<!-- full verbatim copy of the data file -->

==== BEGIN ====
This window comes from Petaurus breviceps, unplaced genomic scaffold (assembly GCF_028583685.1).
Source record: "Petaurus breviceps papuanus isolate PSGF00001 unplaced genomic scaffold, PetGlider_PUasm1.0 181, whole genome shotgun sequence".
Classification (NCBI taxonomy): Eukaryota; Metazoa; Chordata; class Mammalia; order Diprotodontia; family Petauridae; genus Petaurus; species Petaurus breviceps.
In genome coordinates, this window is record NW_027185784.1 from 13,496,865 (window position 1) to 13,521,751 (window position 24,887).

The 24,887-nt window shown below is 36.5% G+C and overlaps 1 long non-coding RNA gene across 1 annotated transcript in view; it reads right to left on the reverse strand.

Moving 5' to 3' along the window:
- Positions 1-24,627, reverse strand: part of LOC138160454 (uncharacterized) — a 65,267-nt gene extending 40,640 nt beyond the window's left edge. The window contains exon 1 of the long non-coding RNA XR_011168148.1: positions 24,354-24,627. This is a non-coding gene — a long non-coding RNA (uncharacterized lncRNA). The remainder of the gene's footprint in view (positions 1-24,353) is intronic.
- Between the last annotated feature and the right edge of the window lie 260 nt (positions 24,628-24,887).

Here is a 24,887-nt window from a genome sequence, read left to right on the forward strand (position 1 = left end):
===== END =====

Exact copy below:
This window comes from Petaurus breviceps, unplaced genomic scaffold (assembly GCF_028583685.1).
Source record: "Petaurus breviceps papuanus isolate PSGF00001 unplaced genomic scaffold, PetGlider_PUasm1.0 181, whole genome shotgun sequence".
Classification (NCBI taxonomy): Eukaryota; Metazoa; Chordata; class Mammalia; order Diprotodontia; family Petauridae; genus Petaurus; species Petaurus breviceps.
In genome coordinates, this window is record NW_027185784.1 from 13,496,865 (window position 1) to 13,521,751 (window position 24,887).

The 24,887-nt window shown below is 36.5% G+C and overlaps 1 long non-coding RNA gene across 1 annotated transcript in view; it reads right to left on the reverse strand.

Moving 5' to 3' along the window:
- Positions 1-24,627, reverse strand: part of LOC138160454 (uncharacterized) — a 65,267-nt gene extending 40,640 nt beyond the window's left edge. The window contains exon 1 of the long non-coding RNA XR_011168148.1: positions 24,354-24,627. This is a non-coding gene — a long non-coding RNA (uncharacterized lncRNA). The remainder of the gene's footprint in view (positions 1-24,353) is intronic.
- Between the last annotated feature and the right edge of the window lie 260 nt (positions 24,628-24,887).

Here is a 24,887-nt window from a genome sequence, read left to right on the forward strand (position 1 = left end):